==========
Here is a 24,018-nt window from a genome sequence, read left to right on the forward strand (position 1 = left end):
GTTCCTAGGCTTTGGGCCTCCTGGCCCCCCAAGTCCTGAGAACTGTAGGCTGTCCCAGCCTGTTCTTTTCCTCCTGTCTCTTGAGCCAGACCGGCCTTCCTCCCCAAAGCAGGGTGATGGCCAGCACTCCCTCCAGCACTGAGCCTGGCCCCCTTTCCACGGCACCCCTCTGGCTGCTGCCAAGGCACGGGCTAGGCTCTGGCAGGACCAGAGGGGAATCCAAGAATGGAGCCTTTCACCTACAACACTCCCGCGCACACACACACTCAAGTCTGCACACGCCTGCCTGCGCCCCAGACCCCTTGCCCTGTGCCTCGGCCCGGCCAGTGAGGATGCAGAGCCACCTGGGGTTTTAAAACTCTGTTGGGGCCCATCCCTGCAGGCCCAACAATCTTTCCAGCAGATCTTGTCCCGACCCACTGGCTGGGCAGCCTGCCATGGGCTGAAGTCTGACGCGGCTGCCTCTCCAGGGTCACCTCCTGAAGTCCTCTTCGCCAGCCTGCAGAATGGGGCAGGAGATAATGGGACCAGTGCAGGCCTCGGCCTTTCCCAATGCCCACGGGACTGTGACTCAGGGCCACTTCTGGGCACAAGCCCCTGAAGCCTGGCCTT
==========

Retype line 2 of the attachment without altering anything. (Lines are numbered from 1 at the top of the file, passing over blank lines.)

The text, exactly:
GTTCCTAGGCTTTGGGCCTCCTGGCCCCCCAAGTCCTGAGAACTGTAGGCTGTCCCAGCCTGTTCTTTTCCTCCTGTCTCTTGAGCCAGACCGGCCTTCCTCCCCAAAGCAGGGTGATGGCCAGCACTCCCTCCAGCACTGAGCCTGGCCCCCTTTCCACGGCACCCCTCTGGCTGCTGCCAAGGCACGGGCTAGGCTCTGGCAGGACCAGAGGGGAATCCAAGAATGGAGCCTTTCACCTACAACACTCCCGCGCACACACACACTCAAGTCTGCACACGCCTGCCTGCGCCCCAGACCCCTTGCCCTGTGCCTCGGCCCGGCCAGTGAGGATGCAGAGCCACCTGGGGTTTTAAAACTCTGTTGGGGCCCATCCCTGCAGGCCCAACAATCTTTCCAGCAGATCTTGTCCCGACCCACTGGCTGGGCAGCCTGCCATGGGCTGAAGTCTGACGCGGCTGCCTCTCCAGGGTCACCTCCTGAAGTCCTCTTCGCCAGCCTGCAGAATGGGGCAGGAGATAATGGGACCAGTGCAGGCCTCGGCCTTTCCCAATGCCCACGGGACTGTGACTCAGGGCCACTTCTGGGCACAAGCCCCTGAAGCCTGGCCTT